Microsoft must persuade the package vendors to output their data in a standard, Analysis-ready, format which can be loaded without modification into a P/T or SQL Server. It’s not difficult – just a matter of writing a couple of reports.

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By admin
31st Mar 2000 15:38

Excel pivot tables central to Microsoft's information strategy
Taking Mr Veacock’s point about discussing what Excel CAN do for the accountant or analyst rather than what it can’t, Dennis claims that Excel pivot tables “cannot provide clients with *real* solutions that deliver long term value thoughout the enterprise however large or small”.

Dennis is about as wrong as it is possible to be. In fact, Microsoft have designated pivot tables as being THE standard analysis tool for end users, whatever the size of the task . In you have Excel 2000, select Data – Get External Data – Create New Query and in the “Open New Source” box you will see a new option – “OLAP cube”. OLAP may not mean much to readers now but it is of enormous significance. In our pivot table tutorials we have been calculating pivot tables as we go along. But when you get to big corporate databases with millions of records, doing it “on the fly” like this just takes too long. The answer is to PRE-CALCULATE the monthly totals via a specialist OLAP (“On-line Analytical Processing”) server such as that available on the recently released version 7 of Microsoft’s SQL Server database.

Go into Excel 2000’s on-line help, and look up “OLAP”. There’s a good discussion, in which occurs the comment that “OLAP DATA CAN BE RETURNED TO EXCEL ONLY IN THE FORM OF A PIVOT TABLE OR PIVOT CHART REPORT”. So, if you’re one of the 90% of PC users on the planet who use Office, Microsoft have decided that the way you will view corporate data will be via Excel pivot tables. I rest my case. Dennis, my friend, stop talking about Excel pivot tables in this vein or you are going to end up making a fool of yourself.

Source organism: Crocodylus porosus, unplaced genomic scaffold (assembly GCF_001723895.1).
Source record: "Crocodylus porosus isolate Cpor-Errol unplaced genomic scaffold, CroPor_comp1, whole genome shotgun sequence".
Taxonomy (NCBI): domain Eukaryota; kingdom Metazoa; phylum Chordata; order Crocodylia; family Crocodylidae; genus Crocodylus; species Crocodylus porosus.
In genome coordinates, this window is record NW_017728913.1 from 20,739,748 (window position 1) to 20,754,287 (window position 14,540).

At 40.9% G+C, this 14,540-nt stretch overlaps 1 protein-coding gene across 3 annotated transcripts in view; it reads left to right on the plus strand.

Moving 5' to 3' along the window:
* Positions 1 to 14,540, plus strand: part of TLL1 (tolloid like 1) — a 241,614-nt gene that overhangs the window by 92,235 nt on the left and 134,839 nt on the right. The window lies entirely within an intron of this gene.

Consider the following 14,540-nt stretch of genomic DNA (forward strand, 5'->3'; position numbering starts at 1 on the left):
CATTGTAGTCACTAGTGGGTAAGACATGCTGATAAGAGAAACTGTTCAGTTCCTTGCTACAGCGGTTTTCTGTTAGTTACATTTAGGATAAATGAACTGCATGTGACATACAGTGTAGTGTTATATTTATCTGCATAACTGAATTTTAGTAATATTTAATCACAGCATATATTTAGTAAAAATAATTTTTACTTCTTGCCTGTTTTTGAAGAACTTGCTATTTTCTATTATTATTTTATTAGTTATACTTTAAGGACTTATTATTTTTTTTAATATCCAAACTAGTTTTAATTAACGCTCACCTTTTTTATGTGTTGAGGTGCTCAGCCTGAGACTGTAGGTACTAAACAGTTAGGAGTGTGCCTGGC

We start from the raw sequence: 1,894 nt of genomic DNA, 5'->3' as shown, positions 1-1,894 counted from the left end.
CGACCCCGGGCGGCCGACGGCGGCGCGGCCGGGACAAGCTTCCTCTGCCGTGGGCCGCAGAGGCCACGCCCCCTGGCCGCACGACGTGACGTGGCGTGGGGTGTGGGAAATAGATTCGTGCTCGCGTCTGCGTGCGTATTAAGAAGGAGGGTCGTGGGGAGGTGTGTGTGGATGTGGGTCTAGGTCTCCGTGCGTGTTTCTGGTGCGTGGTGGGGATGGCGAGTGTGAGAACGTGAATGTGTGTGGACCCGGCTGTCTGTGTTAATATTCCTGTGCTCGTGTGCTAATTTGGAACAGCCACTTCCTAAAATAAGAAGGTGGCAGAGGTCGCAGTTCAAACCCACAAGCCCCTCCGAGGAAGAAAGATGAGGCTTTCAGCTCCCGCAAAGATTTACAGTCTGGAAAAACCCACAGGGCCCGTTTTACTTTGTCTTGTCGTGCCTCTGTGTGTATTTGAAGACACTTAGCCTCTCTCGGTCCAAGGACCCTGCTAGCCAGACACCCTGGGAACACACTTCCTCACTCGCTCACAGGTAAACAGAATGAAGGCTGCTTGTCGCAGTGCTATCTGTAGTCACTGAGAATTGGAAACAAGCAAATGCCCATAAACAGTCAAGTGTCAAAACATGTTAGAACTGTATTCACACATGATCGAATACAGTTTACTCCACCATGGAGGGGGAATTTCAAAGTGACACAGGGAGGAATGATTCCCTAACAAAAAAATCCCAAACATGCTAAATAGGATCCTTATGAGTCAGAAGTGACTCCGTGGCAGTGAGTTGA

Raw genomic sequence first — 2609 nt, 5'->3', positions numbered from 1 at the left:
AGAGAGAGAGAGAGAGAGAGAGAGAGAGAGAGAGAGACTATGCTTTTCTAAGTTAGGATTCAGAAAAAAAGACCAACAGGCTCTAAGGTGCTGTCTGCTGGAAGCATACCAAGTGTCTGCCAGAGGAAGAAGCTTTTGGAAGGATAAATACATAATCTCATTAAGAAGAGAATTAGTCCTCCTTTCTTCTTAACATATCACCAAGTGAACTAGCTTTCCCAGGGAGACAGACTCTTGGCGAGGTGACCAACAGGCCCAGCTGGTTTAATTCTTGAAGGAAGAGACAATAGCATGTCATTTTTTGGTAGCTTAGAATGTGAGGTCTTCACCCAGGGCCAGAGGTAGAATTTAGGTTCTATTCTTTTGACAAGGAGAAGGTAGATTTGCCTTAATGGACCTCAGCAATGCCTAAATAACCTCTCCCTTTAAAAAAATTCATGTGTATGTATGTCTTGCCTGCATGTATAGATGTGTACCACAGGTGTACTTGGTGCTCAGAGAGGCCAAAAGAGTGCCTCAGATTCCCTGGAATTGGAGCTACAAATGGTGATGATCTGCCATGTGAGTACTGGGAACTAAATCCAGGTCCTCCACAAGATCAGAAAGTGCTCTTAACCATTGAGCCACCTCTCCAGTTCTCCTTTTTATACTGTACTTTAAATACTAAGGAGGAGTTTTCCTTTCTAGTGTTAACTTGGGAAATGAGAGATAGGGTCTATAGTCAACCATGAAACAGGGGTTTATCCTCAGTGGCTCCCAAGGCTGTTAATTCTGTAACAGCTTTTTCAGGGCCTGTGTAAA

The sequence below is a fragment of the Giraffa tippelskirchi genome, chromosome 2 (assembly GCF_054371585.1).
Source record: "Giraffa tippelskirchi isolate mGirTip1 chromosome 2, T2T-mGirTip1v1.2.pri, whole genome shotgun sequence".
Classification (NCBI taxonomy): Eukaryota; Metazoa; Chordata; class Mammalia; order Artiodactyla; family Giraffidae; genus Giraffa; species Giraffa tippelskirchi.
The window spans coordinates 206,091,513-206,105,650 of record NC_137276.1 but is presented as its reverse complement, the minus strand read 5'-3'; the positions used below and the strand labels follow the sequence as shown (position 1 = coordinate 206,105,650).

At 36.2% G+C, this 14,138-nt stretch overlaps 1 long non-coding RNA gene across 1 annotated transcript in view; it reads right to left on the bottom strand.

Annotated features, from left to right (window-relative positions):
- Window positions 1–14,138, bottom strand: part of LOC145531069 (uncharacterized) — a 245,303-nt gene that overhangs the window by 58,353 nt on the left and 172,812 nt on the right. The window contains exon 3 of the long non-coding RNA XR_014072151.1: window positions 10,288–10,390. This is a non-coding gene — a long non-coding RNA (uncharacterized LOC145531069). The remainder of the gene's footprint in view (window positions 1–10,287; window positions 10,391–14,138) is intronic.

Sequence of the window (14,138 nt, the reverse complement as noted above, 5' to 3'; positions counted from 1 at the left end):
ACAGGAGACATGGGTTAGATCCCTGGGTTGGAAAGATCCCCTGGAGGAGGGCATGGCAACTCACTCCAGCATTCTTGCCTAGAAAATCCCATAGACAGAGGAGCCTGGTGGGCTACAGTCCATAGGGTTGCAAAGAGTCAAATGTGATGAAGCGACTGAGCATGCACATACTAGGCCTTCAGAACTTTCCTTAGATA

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By admin
29th Mar 2000 15:55

Reply to Dennis Howlett on budgetting in Excel
Dennis is suffering from so many delusions that a single reply cannot deal with them all. However, let’s knock one on the head – use of Excel for budgeting. Dennis, I agree with you entirely on the widespread misuse of spreadsheets. The reason is that the spreadsheet format, while ideal for the FINAL OUTPUT of a report, is quite unsuitable for storing SOURCE DATA. You can get away with using formulas as a form of sticky tape to consolidate a handful of worksheets, but as soon as the spreadsheet gets beyond a minimum size (say 3 or 4 subsidiary worksheets) it all becomes too unwieldy and difficult to change. It is irrelevant to talk about proper documentation, using audit tools etc. because the basic design is faulty and the whole thing needs to be scrapped and rebuilt using proper methods.

By “proper methods” I mean storing the source data in a structured format just like any other data file. With the source data properly structured you can now use a report writer on it to produce your reports. At heart this is what Excel’s pivot table wizard is - the simplest and cleanest report writer program around.

Dennis, you have rightly raised a number of problems with Excel, but the answer to them has been staring you in the face throughout this series. As my very first tutorial showed, budgeting in Excel with pivot tables avoids all the problems associated with the traditional method. Your pivot can be made up of 20,000 records and it will still be as solid as a rock because there’s not a single formula in it to go wrong.

Larger organisations will only get sensible budgetting procedures when they accept the principle that the source data cannot be held in the same format as the final output. Once they store the data in one source worksheet and output the budgets in another via P/T's, then all the problems you mention will disappear.

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29th Mar 2000 11:27

what excel can and cannot do